It’s getting a little harder to get out of bed in the morning and more tempting to linger in a hot shower, sure signs that winter is on its way.
South Africa’s temperate climate means that for most of us this means bringing out a heavier duvet or putting more blankets on the bed. But are there any other practical steps you can or should be taking to prepare for the change of season? Between the money saved on electricity and future repairs, your wallet will thank you later.
Your home needs to perform at its best during the coldest months of the year, especially when the first frost or storm hits.
Weatherproof your doors and windows
It’s important to get ahead of the winter weather and make sure your home is ready to handle the cold to come. Check your doors and windows closely for gaps and areas that may cause a draft. Use weatherstripping or caulk to seal them up, or consider replacing the windows or doors if the problem is severe enough. After a hot summer, you might need to replace some of the putty that has dried and cracked.
Get an annual fireplace inspection and chimney sweep
Clogged chimneys lead to house fires, but they can also cause carbon monoxide poisoning. Having a yearly inspection and chimney sweep may cost you money, but it could also save your life. Additionally, make sure the flue on your chimney is fully functional so when the fireplace is not in use, you don’t experience drafts.
Bring the outdoors inside
In case you didn’t already do this before Autumn came around, be sure to move all outdoor furniture and appliances (grills, lawn mowers, etc.) into your garage or shed as well as any planters you’d like to save through the season.
Clean out your gutters
While your trees got a trimming, they were probably also doing their best to drown you in Autumn leaves. Not only are they a pain to rake up off the ground, but they love to find a home in your gutters. Give your gutters a thorough cleaning before the first winter weather hits to ensure you don’t get any major blockages. Also, do a quick check of all your downpipes, just to make sure they are firmly fixed to the wall.
Rodents and pests
Seal all the holes and cracks around the exterior to help ensure pests like squirrels, mice and rats can’t get inside for hibernation.
Hot water heating system
Another tip is to make sure your geyser is crack-free. Have it checked and serviced by a licensed contractor at least once a year. Chances are if you haven’t installed one in 10-15 years, you’ll need to replace it. Fitting a geyser blanket will also help reduce your electricity costs as will insulating your roof.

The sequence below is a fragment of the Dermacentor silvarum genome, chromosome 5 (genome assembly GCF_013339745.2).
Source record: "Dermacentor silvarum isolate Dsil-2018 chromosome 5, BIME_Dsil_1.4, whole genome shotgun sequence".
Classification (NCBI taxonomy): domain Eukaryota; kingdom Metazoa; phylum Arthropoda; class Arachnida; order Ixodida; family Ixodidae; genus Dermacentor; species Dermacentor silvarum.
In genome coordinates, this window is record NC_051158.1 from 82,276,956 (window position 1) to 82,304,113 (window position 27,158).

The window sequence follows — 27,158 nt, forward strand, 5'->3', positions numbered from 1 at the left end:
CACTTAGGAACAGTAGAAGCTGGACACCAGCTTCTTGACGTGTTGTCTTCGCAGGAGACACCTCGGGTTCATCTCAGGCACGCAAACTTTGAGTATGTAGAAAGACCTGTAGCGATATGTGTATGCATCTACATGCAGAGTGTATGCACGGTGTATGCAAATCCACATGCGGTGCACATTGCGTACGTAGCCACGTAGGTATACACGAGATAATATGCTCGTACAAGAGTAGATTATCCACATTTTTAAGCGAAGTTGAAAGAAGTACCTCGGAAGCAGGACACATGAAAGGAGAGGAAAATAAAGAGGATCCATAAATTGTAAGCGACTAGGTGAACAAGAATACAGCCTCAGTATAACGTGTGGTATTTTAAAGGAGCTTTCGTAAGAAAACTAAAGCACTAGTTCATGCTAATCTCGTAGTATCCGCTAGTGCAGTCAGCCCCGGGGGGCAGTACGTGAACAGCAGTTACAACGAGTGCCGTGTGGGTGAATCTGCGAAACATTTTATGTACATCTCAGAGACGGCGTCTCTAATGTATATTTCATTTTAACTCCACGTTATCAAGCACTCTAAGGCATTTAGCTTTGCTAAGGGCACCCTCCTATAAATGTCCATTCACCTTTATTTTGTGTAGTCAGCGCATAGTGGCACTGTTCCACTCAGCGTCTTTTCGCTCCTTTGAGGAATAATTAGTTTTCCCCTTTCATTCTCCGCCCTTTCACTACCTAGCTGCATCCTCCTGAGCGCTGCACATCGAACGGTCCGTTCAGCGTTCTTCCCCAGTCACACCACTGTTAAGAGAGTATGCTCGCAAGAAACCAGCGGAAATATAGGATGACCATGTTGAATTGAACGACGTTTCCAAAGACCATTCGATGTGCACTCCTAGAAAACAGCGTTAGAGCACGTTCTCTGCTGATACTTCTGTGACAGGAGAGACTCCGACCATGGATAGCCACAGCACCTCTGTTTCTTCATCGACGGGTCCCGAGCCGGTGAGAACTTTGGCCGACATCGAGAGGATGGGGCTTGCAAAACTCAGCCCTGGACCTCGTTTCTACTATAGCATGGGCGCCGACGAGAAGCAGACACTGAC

Other items to attend to
- Trim trees and remove dead branches so they do not damage your home or injure someone if they fall because of wind and winter storms.
- Check smoke detectors, fire alarms and carbon monoxide detectors, and replace batteries to ensure they are operating properly.
- Accidents do happen, as much as we don’t like to think about them, and keeping a clutter-free home is another way to avoid unnecessary risk.
- Keeping short-term insurance in place by paying your premium and following your terms and conditions, provides a warm safety net to help protect you for the cold winter ahead.
If you take care of the small things, the big things take care of themselves.
The inside of your home
Once the outside is in order, your last port of call is the inside: With the outside of the roof checked, take a quick trip into your attic area. Shine a torch up at the underside of the tiles, looking for any signs of damage or water entry. While you’re up there, make sure you have adequate insulation installed – as hot air rises, a large portion of your heat can be lost if your insulation is lacking. Damp is winter’s best friend, and your home’s worst nightmare. During winter condensation on your windows can become a problem, so check these areas on a regular basis during winter. Consider investing in a humidifier for any rooms that look to be struggling. A trick that not many of us realise is that our ceiling fans have a “reverse setting”. This causes the blades to rotate in the opposite direction, helping keep hot air from escaping.
It’s easy to overload electrical outlets such as the heater, TV and children’s gaming consoles that are all plugged into one extension cord. But keeping an eye on shared plugs around the house or upgrading to a better, bigger outlet with surge protection, could help you avoid the possibility of overheating a circuit and blowing a fuse.
Check regularly for plugs that trip or for loose wiring around the house, because these could mean there is an electrical fault that needs fixing. With lockdown, a lot more time is likely to be spent in the living room (especially if it’s cold), so don’t be complacent. Avoid leaving heaters unattended or candles burning. Make a note of any repairs that require professional help and check with your insurer if they qualify for insurance assistance. Generally, ‘wear and tear’ type repairs will be for your own account and need to be done to maintain your insurance cover.